1. Attempt to work out an alternate work schedule.  When I was still married to the girls’ father, I worked from 4:30AM-8:30AM and then again from 6:00PM-10:00PM and stayed home with the girls while he worked regular business hours.  Now, I often get up at 4:30AM and work from 5:30AM-5:00PM.  This way I can get in the extra hours required by work (and my budget) while not creating late evenings/nights that take away from family time.
  2. Register your kids for sports and/or extracurricular activities.  I know this sounds counter intuitive but I love going to cheer the kids on at their games on Saturday mornings.  Moreover, I enjoy getting to see them every Saturday even if it isn’t my weekend.
  3. Have “family dinners”.  I know this sounds hokey and old-fashioned but we have our best conversations while sitting around the dining room table and I can actually focus on what my family is telling me without doing 10 other things at the same time.
  4. Add your children into activities you need to get done or want to do.  I don’t go to the gym when I have my girls but we do run together, take walks, ride bikes, jump rope, do yoga videos, etc.  My girls and I even participate in races.  I need my exercise, and so do they.  I don’t ditch them for the gym, we do it together and we have really great conversations on our long walks.
  5. Combine responsibilities when possible.  Try and do friend maintenance when your kids can be included.  If it’s kid friendly, you can see your friends and include your children.  [Sidenote:  this should not be the only time you spend with your friends!]  Additionally, let your kids volunteer with you.  They need to learn to give back anyway, right?
  6. Do something that doesn’t suck.  As Jerry Seinfeld says, “There’s no such thing as fun for the whole family”.  I HATE Chuck E Cheese and the like.  All the blinky, beepy, screamy….no thank you.  And by “no thank you”, I mean I’d rather roll around naked in broken glass.  But, there are things I DO like.  I love animals.  So, we have zoo passes,and I take the kids to aquariums, animal rescues, etc.  We all love “the city” (our little downtown) so I take them to the kids floor of the library and ride the trolley (both free, BONUS!).  These are all things the family can do that may not be sitting on the beach with a Corona and a cigar, but you won’t be trying to think of ways to feign illness to get out of.  This will at least motivate you to not sit in front of the television instead; not exactly quality time.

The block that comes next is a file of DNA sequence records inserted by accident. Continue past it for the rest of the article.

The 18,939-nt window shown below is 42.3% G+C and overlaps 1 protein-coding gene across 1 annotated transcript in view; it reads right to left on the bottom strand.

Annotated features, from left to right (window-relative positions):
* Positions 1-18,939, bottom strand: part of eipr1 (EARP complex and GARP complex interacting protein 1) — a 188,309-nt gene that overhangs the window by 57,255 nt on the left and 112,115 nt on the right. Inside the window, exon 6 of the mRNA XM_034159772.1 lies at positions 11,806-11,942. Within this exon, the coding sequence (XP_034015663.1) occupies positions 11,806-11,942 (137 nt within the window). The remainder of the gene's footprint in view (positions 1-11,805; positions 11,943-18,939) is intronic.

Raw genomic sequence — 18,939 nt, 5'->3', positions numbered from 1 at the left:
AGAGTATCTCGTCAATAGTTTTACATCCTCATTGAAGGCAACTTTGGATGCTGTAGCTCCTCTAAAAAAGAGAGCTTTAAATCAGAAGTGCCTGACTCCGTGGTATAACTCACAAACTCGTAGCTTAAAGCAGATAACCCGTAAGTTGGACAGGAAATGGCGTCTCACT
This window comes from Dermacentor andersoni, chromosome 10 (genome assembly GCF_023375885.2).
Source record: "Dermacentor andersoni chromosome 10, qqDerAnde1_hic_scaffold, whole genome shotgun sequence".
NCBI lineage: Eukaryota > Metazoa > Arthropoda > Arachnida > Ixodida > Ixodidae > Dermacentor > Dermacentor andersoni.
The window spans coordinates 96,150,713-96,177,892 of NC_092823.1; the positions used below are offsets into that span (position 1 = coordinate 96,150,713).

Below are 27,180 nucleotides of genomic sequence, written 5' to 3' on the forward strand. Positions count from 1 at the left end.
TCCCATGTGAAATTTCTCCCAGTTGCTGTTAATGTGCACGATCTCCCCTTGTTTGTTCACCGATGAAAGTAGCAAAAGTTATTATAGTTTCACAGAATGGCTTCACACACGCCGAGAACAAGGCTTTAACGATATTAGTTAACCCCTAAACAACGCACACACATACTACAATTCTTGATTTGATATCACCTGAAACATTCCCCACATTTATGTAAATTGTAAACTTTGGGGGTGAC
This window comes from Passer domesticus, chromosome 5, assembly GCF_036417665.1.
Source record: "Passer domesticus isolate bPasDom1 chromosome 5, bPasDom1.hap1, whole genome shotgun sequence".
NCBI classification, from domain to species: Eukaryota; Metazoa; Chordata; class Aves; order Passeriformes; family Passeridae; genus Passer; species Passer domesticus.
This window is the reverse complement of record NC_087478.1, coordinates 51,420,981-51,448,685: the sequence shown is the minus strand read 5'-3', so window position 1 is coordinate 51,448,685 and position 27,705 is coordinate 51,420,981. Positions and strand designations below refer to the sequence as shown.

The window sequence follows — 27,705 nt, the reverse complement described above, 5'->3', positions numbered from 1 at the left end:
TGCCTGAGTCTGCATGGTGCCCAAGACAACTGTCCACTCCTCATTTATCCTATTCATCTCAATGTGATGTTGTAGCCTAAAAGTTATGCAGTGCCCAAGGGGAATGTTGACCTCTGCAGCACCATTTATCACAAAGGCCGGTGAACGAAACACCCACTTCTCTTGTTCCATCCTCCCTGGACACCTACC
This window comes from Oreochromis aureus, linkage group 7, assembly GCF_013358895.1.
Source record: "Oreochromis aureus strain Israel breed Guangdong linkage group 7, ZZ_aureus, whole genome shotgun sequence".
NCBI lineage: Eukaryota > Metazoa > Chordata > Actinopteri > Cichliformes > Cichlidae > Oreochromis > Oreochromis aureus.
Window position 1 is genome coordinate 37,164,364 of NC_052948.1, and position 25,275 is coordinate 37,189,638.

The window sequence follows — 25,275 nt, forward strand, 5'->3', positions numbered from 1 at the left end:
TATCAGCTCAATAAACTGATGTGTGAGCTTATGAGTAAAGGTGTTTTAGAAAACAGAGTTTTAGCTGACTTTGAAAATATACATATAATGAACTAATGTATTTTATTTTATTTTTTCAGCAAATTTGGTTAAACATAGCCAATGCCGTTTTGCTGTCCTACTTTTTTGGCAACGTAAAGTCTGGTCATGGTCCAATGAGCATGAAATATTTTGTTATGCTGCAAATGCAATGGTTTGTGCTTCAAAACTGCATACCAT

7. Break up the things that cannot be avoided.  I completes my BS and MA while my kids were underfoot.  At the start, I could get all my homework done when the girls were with their dad, or in the evening after they went to bed.  Sometimes, I would even get up before they woke up and do it very early in the morning (which is no longer an option with the early work hours).  However, the longer I was in the program, the harder and more time-consuming the work is becoming.  So, we break it up.  I do most after bedtime but if some seeps into our weekend, I split it up.  I let them know I need one hour to write a discussion post. but then we will make smoothies.  Then I need two hours to work on a paper, but then we’ll play a board game.  This keeps me from having to spend all afternoon locked in my office while they rot in front of the television.

Try not to beat yourself up about what MUST be done.  Children need to know they are important without the world revolving around them.  That said, they need to know they are a priority.  Once they are grown, there are no second chances.  Unless you want to sit up at night eating ice cream and crying while listening to Harry Chapin’s, Cats In The Cradle, you may want to make sure you are maximizing your time with your kids.